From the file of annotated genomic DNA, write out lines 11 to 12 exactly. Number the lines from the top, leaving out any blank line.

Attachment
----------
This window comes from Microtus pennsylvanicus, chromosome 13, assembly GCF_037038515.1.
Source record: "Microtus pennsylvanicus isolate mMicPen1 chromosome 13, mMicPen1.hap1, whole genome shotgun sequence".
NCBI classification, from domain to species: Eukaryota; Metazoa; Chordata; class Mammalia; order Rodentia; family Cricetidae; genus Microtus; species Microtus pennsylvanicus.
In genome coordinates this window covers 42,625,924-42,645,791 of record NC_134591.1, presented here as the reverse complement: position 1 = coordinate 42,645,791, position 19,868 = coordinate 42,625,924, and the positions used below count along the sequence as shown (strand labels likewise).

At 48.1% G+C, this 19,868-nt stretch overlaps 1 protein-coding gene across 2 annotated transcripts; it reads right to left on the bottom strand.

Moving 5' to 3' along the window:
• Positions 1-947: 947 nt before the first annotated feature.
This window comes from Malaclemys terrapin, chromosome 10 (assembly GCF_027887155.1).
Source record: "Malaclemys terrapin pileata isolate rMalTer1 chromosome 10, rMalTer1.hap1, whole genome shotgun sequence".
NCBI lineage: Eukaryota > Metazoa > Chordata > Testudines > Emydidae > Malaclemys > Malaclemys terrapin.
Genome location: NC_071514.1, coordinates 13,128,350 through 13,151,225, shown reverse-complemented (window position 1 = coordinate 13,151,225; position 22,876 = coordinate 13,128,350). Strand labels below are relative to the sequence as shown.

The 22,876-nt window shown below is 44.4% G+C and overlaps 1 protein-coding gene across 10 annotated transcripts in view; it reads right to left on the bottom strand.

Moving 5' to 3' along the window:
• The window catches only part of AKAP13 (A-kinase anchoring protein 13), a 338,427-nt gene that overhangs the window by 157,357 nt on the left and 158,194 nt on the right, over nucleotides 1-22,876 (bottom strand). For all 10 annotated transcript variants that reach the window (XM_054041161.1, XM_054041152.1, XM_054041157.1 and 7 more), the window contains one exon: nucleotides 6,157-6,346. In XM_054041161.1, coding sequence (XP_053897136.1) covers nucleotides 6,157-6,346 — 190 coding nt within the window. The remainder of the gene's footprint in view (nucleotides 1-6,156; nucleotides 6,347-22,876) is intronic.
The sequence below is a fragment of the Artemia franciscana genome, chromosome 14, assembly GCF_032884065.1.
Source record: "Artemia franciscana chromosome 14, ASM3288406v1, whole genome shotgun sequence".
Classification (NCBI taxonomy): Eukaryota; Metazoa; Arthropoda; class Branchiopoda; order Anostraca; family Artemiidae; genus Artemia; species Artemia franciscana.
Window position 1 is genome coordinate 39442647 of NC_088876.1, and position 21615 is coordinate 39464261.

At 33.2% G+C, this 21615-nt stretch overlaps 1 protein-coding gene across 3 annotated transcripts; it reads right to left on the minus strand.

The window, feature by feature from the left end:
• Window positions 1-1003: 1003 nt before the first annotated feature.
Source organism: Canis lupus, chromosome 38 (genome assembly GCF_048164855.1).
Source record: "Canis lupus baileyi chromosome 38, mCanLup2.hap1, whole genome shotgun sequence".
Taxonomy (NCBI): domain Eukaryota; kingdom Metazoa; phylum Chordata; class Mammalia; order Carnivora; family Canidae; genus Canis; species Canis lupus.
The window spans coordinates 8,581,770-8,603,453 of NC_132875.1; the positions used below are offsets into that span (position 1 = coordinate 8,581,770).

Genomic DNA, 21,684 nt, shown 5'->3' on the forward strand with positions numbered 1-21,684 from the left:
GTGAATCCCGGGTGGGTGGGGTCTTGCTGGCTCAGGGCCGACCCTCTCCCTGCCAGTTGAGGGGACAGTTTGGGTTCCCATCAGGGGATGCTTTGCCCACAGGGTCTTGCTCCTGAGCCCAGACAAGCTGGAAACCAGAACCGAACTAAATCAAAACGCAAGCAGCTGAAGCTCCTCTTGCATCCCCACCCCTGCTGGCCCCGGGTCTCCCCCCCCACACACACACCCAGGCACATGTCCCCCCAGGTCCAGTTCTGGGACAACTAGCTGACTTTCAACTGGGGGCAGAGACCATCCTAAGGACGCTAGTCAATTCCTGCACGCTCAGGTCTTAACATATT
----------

Genome location: NC_071514.1, coordinates 13,128,350 through 13,151,225, shown reverse-complemented (window position 1 = coordinate 13,151,225; position 22,876 = coordinate 13,128,350). Strand labels below are relative to the sequence as shown.

The 22,876-nt window shown below is 44.4% G+C and overlaps 1 protein-coding gene across 10 annotated transcripts in view; it reads right to left on the bottom strand.